David Lennon David Lennon has been a staff writer for

David Lennon is an award-winning columnist and author who has been a staff writer at Newsday since 1991.

He was named one of the top 10 columnists in the country by the Associated Press Sports Editors in 2014 and also took first place in that category for New York State that same year.

Lennon began covering baseball for Newsday as the Yankees' beat writer in 1995, the season the Bombers snapped a 14-year playoff drought by becoming the American League's first wild-card team. Two World Series rings later, Lennon left the Yankees' beat after the 1998 season, bounced between the Bronx and Shea for the next three years, then took over on the Mets for the demise of Bobby Valentine in 2002. He became Newsday's national baseball writer in 2012.

Lennon also is a Hall of Fame voter, a former Chairman of the New York Chapter of the Baseball Writers Association of America and co-author of "The Great New York Sports Debate."
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The Yankees have discovered a way around their worsening rotation issues. Make starting pitching obsolete.

It worked for one day, anyway. Freddy Garcia gives up five runs and needs to be pulled in the second inning? No problem. Tex, Swish, how about a 12-spot?

The Yankees made the virtually impossible look easy -- not to mention highly enjoyable -- in rallying from a 9-0 deficit to shock the Red Sox, 15-9, Saturday at Fenway Park.

But here's the not-so-funny thing about historic comebacks. There's a reason teams wind up in those seemingly bottomless mineshafts, and deep down, Joe Girardi was more than a bit unsettled by Garcia's clunker.

As Girardi fielded questions about seven-run innings and kicking extra points, he was fully aware of his team's most troubling issue. It's what managers do. And if the Yankees don't get better performances from their rotation, currently ranked 26th in the majors, double-digit scores won't continue to be a laughing matter. They don't play the Red Sox every night.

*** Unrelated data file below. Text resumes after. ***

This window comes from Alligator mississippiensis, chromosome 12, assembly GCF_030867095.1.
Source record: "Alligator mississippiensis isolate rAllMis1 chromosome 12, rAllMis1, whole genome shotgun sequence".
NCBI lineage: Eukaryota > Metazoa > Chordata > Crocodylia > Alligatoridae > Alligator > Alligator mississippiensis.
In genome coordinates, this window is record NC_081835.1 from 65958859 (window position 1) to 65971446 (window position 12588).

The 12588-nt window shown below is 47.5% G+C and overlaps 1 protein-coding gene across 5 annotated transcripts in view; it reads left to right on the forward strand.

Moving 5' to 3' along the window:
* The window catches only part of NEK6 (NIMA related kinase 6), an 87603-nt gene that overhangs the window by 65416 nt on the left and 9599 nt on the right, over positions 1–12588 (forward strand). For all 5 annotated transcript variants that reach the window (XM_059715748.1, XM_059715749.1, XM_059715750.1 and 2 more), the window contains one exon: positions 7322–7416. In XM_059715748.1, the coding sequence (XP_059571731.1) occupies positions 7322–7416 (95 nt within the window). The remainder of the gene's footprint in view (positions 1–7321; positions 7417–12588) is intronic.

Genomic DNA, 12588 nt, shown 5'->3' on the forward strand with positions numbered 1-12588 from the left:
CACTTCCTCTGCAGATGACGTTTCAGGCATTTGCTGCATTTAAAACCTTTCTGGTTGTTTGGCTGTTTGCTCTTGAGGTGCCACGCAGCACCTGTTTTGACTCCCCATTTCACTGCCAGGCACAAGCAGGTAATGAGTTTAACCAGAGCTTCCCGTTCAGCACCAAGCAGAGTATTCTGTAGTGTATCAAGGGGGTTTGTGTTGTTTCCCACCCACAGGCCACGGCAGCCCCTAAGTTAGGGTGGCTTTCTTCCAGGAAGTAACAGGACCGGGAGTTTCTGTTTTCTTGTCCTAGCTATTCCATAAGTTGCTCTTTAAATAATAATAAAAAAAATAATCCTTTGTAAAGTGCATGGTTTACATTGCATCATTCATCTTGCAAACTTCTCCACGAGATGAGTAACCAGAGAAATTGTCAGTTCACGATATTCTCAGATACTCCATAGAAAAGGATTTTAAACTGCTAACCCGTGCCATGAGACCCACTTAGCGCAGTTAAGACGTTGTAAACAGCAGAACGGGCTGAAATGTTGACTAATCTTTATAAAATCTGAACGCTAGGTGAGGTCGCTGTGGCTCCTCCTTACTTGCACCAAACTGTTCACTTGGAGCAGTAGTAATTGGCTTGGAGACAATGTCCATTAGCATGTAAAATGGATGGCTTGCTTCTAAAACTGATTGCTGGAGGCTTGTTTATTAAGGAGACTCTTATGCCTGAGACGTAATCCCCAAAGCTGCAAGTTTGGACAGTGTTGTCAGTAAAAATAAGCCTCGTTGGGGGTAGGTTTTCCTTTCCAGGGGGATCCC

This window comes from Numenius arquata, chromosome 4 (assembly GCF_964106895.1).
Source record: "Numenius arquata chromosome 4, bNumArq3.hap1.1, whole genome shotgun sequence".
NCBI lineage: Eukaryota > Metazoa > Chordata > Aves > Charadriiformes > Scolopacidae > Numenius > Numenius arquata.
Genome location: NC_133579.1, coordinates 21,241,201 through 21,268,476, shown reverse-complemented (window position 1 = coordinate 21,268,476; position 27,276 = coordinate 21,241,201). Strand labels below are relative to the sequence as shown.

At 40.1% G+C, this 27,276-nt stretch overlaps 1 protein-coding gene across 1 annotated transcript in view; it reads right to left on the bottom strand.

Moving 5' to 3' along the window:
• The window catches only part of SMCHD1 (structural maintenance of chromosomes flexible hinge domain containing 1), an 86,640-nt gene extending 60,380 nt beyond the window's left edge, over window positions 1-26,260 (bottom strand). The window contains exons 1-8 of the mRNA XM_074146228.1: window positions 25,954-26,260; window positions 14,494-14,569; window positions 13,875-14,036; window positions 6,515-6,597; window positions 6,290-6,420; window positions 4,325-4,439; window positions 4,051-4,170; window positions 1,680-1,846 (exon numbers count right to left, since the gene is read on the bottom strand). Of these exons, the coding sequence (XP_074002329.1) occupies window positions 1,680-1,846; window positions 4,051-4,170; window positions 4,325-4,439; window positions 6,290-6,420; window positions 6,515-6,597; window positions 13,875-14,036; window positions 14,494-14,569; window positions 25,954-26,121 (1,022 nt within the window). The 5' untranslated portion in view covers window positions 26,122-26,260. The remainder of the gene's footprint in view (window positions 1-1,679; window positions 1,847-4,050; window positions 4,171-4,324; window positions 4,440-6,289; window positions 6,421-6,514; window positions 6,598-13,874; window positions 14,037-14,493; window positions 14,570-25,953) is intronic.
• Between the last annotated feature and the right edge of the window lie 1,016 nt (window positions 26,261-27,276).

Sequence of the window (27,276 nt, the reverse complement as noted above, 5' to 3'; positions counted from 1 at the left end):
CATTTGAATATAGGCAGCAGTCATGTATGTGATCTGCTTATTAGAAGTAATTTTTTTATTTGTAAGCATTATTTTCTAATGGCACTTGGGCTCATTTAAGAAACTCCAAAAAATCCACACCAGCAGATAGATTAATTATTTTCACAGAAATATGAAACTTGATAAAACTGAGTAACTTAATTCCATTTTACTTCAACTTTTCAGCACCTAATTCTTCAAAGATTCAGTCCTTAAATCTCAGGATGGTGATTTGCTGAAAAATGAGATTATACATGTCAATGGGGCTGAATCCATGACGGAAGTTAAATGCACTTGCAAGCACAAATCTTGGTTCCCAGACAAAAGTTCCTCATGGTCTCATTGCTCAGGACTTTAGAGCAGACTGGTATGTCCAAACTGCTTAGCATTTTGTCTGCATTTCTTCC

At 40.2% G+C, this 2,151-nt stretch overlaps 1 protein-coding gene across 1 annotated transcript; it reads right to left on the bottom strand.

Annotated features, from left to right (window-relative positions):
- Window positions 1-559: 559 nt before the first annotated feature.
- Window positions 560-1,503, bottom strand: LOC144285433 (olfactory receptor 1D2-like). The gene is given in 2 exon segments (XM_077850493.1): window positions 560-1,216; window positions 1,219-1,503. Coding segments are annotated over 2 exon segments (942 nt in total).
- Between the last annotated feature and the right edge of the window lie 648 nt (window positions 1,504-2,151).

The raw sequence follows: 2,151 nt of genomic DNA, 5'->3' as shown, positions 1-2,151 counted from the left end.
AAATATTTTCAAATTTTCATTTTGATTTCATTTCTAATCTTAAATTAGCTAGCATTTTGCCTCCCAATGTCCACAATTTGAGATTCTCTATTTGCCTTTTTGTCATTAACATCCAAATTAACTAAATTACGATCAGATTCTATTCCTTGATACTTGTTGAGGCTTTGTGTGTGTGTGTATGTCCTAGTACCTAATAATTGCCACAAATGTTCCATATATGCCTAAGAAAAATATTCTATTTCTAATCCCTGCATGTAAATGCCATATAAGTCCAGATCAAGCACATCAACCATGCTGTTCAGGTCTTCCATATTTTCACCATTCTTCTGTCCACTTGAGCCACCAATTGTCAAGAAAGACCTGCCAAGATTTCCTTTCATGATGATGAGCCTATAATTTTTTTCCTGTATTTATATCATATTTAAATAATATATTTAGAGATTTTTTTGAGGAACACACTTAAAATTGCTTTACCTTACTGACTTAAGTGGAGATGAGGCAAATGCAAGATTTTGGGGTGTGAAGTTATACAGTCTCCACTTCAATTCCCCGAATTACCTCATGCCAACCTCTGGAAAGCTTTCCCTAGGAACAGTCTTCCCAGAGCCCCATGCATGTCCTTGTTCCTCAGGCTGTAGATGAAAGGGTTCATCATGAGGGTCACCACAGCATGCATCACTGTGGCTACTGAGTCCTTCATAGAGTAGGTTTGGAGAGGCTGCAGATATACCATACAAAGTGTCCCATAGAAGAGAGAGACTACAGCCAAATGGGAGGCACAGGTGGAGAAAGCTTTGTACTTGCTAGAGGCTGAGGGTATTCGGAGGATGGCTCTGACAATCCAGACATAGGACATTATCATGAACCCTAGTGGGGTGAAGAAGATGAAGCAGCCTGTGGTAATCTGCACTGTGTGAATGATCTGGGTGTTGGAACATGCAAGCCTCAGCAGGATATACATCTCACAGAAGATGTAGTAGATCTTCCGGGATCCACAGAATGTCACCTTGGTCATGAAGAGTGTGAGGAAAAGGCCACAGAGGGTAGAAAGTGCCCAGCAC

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"We obviously need to get them on a roll," Girardi said of the rotation. "I think that's important. It's been a struggle. At times it's been good and at times it's been a struggle. I believe it will change. I really do."

Girardi's belief, however, won't make it so, just as the Yankees' optimistic prognosis for Michael Pineda didn't magically heal whatever problems are going on in his right shoulder. Before the game, Girardi announced that Pineda's rehab start in Bradenton, Fla., had to be cut short after 15 pitches. He will have his shoulder examined in New York Monday.

Brian Cashman, in an email to Newsday's Erik Boland, said he is "concerned" about Pineda. "It's a setback," the GM said.

Cashman insists that the trade for Pineda was more of a long-term investment, not specifically to patch holes for this season. But based on his recurring shoulder weakness and pending doctor's appointment, even the 2013 rotation could be wishful thinking. "I can't tell you when we'll get him back now," Girardi said.

Which brings us to Andy Pettitte, who at 39 should not be considered a lock by any stretch, regardless of his 240 wins and big-game reputation. Pettitte's next rehab start will be at Double-A Trenton on Wednesday, and the Yankees figure he'll need two more after that. Pettitte should be able to pitch again in the majors at some point. But staying in the rotation, starting every five days and maintaining the consistency we've seen from him in the past? That's a different story.

For now, the fading Garcia is the weakest link, with an ERA that climbed to 9.75 after Saturday's debacle, which tied the shortest start of his career. "No excuses," he said. "I just can't get anybody out. Everything I throw is hit. I need to step up and pitch the way I know I can pitch."

Garcia already could be maxed out, and Girardi, puzzled by his lack of velocity, even wondered if he is OK physically.

The Yankees could skip Garcia's next turn and insert David Phelps as a space-holder for Pettitte. Worrying about the back end of the rotation, however, is useless if the front end doesn't get straightened out. CC Sabathia can ease Girardi's mind by putting the Sox out of their misery in prime time Sunday night.

Of the five starters, Sabathia's 5.59 ERA is the only one the Yankees can be certain is a mirage. If not, their resilience will be severely tested this season.

"I always say whatever doesn't kill you makes you stronger," Mark Teixeira said.

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Better still, don't get beat up in the first place.